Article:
Members of the B.C. Teachers’ Federation (BCTF) have voted overwhelmingly in favour of binding arbitration — but what does it mean when the B.C. government has repeatedly stated that it’s never going to happen?
At a news conference held Wednesday night, BCTF President Jim Iker announced that 99.4 per cent of the union’s membership — that’s 30,490 out of 30,669 — voted yes to binding arbitration. That tosses the ball into the B.C. Liberals’ court, according to Mr. Iker.
“Unfortunately tonight, there is a single group of people standing in the way of our schools opening their doors tomorrow,” Mr. Iker said. “The BC Liberals’ refusal to accept binding arbitration is now the only reason children won’t be back in class.”
B.C. Education Minister Peter Fassbender, who has described binding arbitration as financially irresponsible, and handing over responsibility to a third party, said Wednesday night’s vote results were “widely expected and understandable.”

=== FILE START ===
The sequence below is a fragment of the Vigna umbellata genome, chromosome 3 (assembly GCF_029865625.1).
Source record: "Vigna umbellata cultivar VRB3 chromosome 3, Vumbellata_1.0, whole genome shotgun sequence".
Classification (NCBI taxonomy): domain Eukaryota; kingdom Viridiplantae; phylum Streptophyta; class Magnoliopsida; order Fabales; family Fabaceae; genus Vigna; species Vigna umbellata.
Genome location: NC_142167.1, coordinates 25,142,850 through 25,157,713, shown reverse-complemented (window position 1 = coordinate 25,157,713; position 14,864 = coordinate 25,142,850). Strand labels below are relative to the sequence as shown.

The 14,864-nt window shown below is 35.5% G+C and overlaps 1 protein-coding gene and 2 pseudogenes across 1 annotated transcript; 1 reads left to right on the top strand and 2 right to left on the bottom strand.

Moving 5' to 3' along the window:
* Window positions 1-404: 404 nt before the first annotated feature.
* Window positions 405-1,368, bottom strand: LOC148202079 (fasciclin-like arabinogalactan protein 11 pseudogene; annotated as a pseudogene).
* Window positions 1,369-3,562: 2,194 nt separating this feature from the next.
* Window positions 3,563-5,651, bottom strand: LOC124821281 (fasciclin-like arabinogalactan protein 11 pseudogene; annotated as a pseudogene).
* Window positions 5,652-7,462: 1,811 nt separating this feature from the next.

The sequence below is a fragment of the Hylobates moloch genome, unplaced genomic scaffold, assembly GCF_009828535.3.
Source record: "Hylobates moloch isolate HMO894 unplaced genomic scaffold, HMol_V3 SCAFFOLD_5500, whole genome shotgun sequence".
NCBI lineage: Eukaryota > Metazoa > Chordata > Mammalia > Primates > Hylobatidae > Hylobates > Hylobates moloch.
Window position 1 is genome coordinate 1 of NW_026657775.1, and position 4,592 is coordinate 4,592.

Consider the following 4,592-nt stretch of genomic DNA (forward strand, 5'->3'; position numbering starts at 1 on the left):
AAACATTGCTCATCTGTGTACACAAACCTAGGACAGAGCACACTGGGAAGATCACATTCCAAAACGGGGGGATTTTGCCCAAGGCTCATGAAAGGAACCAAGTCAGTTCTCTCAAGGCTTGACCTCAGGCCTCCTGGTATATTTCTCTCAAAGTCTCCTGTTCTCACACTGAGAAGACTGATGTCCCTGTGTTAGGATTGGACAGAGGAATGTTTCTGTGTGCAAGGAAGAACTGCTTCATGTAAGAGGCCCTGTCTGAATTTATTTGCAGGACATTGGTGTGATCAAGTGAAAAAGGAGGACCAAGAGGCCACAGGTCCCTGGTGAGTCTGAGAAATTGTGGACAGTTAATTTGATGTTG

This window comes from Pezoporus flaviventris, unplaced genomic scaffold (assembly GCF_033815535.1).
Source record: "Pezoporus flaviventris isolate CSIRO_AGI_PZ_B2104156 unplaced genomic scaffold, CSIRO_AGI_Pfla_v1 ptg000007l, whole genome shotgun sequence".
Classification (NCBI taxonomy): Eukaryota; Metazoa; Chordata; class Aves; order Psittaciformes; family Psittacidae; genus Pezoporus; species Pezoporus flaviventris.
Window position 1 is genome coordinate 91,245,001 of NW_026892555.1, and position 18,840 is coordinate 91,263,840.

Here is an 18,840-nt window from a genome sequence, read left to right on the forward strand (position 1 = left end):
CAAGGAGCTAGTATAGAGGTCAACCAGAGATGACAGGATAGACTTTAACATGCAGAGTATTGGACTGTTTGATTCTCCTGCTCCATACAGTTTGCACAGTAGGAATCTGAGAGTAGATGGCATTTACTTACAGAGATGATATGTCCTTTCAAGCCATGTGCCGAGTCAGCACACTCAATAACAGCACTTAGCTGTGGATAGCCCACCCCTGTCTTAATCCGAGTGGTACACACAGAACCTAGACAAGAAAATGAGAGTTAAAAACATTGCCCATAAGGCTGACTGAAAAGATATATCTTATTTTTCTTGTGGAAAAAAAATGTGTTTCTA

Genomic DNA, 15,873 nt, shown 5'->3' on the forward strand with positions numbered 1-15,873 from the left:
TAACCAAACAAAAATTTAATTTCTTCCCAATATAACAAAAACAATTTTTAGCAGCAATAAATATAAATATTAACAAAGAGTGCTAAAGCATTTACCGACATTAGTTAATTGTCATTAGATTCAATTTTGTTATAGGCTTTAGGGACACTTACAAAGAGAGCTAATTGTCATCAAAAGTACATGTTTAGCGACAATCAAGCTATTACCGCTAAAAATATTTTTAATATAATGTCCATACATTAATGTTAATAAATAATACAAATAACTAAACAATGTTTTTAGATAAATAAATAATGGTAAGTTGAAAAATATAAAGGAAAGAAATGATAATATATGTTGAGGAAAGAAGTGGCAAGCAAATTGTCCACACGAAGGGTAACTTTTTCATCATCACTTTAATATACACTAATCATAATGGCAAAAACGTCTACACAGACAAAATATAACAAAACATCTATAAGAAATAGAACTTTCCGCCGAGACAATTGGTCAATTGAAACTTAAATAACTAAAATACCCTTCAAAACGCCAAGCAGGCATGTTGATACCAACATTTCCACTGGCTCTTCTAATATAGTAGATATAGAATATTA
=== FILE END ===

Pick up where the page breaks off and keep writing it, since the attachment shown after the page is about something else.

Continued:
“We know B.C. teachers want schools re-opened,” he said in a statement. “That is a goal we all share. As we have consistently made clear, binding arbitration would lead to unacceptable tax increases in this case. That’s because the two side remain too far apart on wages and benefits.
“The best way to resolve this labour dispute remains at the negotiating table.”
And so the stalemate continues. How long can this go on? Will this end in the B.C. government legislating teachers back to work? Maybe.
For those interested, here‘s the BCTF’s framework for settlement through binding arbitration.